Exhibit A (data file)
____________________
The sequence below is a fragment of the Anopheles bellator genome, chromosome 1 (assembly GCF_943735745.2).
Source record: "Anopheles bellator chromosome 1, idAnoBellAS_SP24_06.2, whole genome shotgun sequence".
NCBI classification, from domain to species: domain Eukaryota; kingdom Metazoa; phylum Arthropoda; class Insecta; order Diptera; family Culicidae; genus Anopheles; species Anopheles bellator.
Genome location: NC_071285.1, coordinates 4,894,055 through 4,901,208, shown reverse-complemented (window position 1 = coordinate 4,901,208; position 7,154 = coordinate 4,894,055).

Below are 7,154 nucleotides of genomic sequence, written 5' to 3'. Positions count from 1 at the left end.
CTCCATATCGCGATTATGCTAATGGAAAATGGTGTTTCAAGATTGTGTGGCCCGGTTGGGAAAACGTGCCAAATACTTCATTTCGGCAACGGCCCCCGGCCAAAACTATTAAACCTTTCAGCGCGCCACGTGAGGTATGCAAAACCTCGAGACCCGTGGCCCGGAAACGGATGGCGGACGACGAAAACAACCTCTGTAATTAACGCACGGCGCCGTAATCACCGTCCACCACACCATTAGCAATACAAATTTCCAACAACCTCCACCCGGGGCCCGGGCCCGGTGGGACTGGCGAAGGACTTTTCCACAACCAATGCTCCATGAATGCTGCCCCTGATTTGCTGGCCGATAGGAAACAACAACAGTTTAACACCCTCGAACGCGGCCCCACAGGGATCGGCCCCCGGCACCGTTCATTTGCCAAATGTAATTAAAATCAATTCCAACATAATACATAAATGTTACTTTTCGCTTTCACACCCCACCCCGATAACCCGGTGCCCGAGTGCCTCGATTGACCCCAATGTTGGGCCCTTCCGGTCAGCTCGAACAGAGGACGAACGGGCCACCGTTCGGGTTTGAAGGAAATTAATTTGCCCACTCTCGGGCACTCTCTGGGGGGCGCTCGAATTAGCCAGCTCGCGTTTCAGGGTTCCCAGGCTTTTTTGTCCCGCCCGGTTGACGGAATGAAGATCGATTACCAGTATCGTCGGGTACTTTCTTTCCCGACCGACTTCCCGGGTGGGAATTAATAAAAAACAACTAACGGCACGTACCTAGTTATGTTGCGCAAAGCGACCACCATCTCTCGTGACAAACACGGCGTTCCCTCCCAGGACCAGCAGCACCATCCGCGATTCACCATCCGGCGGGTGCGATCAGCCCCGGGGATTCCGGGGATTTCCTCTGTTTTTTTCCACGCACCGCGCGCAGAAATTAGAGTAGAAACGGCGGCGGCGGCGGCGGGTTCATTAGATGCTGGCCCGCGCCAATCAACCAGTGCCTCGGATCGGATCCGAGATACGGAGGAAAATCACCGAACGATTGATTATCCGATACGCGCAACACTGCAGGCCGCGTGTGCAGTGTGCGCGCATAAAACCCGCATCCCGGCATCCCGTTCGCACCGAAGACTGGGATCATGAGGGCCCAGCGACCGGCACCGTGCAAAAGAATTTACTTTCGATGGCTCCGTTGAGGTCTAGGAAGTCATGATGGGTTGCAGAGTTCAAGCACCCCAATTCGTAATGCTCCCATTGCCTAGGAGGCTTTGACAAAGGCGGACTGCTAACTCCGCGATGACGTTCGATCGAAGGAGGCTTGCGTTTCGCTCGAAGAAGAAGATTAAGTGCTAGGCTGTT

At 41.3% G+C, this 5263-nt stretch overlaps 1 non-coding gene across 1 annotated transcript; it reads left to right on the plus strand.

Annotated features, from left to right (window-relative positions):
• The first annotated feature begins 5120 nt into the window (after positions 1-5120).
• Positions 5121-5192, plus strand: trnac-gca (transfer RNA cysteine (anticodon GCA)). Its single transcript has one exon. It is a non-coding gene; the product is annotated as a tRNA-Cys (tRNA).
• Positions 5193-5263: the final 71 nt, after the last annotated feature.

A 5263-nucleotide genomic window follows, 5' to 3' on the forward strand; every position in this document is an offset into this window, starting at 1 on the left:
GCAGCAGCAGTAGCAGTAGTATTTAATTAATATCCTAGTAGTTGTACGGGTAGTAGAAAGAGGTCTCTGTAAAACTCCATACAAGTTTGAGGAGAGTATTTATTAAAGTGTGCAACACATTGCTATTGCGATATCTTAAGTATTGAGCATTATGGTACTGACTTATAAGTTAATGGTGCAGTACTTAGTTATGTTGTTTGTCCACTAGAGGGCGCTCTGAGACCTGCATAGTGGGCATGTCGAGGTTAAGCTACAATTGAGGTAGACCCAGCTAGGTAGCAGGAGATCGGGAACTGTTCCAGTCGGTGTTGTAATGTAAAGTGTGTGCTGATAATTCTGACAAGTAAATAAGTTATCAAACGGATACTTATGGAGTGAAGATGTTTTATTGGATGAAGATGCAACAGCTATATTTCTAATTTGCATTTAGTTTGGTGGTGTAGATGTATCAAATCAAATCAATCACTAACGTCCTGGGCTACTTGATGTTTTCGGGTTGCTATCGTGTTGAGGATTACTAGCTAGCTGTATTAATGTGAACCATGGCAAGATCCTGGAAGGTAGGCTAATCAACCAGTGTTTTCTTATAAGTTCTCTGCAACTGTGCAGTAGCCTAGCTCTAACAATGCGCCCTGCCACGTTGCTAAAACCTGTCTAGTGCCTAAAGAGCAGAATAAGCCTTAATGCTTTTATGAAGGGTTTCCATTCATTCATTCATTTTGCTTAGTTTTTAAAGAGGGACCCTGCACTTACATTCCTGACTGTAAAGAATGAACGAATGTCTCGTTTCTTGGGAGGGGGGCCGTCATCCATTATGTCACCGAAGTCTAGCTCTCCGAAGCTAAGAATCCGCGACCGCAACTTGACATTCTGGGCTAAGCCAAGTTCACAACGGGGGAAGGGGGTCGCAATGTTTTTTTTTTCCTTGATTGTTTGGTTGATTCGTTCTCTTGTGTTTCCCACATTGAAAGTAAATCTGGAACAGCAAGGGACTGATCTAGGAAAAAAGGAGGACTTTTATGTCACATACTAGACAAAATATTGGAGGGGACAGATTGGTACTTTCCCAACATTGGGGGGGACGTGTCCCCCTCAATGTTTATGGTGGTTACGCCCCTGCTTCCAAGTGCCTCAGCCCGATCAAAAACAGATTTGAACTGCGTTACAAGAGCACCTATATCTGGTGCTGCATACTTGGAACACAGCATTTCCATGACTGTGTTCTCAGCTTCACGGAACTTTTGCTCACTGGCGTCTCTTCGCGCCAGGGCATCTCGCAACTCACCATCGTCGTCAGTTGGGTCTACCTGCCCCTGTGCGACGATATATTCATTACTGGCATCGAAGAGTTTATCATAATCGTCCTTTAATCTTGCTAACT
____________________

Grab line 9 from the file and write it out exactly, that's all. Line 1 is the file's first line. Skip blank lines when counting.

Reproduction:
• The first annotated feature begins 5120 nt into the window (after positions 1-5120).